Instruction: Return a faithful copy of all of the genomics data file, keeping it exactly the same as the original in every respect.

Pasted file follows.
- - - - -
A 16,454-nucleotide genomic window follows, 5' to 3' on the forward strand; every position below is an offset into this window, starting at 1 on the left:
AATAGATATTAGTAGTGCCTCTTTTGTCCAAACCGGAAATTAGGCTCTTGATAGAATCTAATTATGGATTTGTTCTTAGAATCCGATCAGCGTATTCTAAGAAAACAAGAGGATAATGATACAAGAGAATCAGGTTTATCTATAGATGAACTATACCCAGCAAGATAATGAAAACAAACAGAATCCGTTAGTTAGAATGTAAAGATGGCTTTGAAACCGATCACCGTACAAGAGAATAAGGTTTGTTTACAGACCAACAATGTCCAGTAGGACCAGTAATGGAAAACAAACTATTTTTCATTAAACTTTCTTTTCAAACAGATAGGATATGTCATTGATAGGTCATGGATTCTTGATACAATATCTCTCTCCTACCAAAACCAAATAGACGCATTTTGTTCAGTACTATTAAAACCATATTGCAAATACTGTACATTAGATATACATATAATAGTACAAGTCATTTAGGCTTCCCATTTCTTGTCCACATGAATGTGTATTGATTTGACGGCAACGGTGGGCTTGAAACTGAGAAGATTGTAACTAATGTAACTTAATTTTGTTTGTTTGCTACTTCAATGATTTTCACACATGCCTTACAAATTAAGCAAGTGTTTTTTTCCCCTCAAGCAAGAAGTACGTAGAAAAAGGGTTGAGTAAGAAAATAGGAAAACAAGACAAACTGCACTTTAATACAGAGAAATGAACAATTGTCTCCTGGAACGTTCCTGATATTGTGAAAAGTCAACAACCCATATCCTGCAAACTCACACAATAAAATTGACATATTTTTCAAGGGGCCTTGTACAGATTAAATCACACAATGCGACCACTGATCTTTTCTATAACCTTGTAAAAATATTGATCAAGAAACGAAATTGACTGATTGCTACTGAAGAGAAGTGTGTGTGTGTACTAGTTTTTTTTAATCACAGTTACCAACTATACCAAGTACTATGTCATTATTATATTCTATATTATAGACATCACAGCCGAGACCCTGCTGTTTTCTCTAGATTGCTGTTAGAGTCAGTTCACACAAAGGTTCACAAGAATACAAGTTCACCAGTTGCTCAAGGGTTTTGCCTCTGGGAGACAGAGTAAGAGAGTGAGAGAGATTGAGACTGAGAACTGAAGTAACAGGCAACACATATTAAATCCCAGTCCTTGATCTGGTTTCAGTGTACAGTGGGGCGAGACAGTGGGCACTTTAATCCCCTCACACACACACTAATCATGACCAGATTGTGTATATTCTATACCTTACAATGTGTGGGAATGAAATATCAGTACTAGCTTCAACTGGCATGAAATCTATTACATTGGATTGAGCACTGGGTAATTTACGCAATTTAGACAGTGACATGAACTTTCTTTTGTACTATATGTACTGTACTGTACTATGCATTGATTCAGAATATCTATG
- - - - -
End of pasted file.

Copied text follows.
A 16,454-nucleotide genomic window follows, 5' to 3' on the forward strand; every position below is an offset into this window, starting at 1 on the left:
AATAGATATTAGTAGTGCCTCTTTTGTCCAAACCGGAAATTAGGCTCTTGATAGAATCTAATTATGGATTTGTTCTTAGAATCCGATCAGCGTATTCTAAGAAAACAAGAGGATAATGATACAAGAGAATCAGGTTTATCTATAGATGAACTATACCCAGCAAGATAATGAAAACAAACAGAATCCGTTAGTTAGAATGTAAAGATGGCTTTGAAACCGATCACCGTACAAGAGAATAAGGTTTGTTTACAGACCAACAATGTCCAGTAGGACCAGTAATGGAAAACAAACTATTTTTCATTAAACTTTCTTTTCAAACAGATAGGATATGTCATTGATAGGTCATGGATTCTTGATACAATATCTCTCTCCTACCAAAACCAAATAGACGCATTTTGTTCAGTACTATTAAAACCATATTGCAAATACTGTACATTAGATATACATATAATAGTACAAGTCATTTAGGCTTCCCATTTCTTGTCCACATGAATGTGTATTGATTTGACGGCAACGGTGGGCTTGAAACTGAGAAGATTGTAACTAATGTAACTTAATTTTGTTTGTTTGCTACTTCAATGATTTTCACACATGCCTTACAAATTAAGCAAGTGTTTTTTTCCCCTCAAGCAAGAAGTACGTAGAAAAAGGGTTGAGTAAGAAAATAGGAAAACAAGACAAACTGCACTTTAATACAGAGAAATGAACAATTGTCTCCTGGAACGTTCCTGATATTGTGAAAAGTCAACAACCCATATCCTGCAAACTCACACAATAAAATTGACATATTTTTCAAGGGGCCTTGTACAGATTAAATCACACAATGCGACCACTGATCTTTTCTATAACCTTGTAAAAATATTGATCAAGAAACGAAATTGACTGATTGCTACTGAAGAGAAGTGTGTGTGTGTACTAGTTTTTTTTAATCACAGTTACCAACTATACCAAGTACTATGTCATTATTATATTCTATATTATAGACATCACAGCCGAGACCCTGCTGTTTTCTCTAGATTGCTGTTAGAGTCAGTTCACACAAAGGTTCACAAGAATACAAGTTCACCAGTTGCTCAAGGGTTTTGCCTCTGGGAGACAGAGTAAGAGAGTGAGAGAGATTGAGACTGAGAACTGAAGTAACAGGCAACACATATTAAATCCCAGTCCTTGATCTGGTTTCAGTGTACAGTGGGGCGAGACAGTGGGCACTTTAATCCCCTCACACACACACTAATCATGACCAGATTGTGTATATTCTATACCTTACAATGTGTGGGAATGAAATATCAGTACTAGCTTCAACTGGCATGAAATCTATTACATTGGATTGAGCACTGGGTAATTTACGCAATTTAGACAGTGACATGAACTTTCTTTTGTACTATATGTACTGTACTGTACTATGCATTGATTCAGAATATCTATG